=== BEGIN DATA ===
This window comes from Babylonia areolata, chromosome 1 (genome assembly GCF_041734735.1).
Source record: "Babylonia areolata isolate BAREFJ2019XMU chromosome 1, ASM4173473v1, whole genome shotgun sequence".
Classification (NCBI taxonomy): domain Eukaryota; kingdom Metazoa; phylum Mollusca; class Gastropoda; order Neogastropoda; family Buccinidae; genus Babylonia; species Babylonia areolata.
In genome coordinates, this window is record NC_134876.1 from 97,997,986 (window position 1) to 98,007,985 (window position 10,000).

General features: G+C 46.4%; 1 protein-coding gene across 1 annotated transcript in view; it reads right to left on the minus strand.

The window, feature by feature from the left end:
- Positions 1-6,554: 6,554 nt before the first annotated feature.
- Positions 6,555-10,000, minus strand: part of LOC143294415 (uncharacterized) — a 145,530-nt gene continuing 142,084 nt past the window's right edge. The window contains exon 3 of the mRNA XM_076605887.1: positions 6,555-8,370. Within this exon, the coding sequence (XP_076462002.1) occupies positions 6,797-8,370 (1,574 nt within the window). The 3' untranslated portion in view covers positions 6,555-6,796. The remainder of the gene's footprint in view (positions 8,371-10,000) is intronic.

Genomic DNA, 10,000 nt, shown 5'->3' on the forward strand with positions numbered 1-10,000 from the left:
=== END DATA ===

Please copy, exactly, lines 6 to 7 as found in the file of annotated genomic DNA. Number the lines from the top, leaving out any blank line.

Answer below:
The window, feature by feature from the left end:
- Positions 1-6,554: 6,554 nt before the first annotated feature.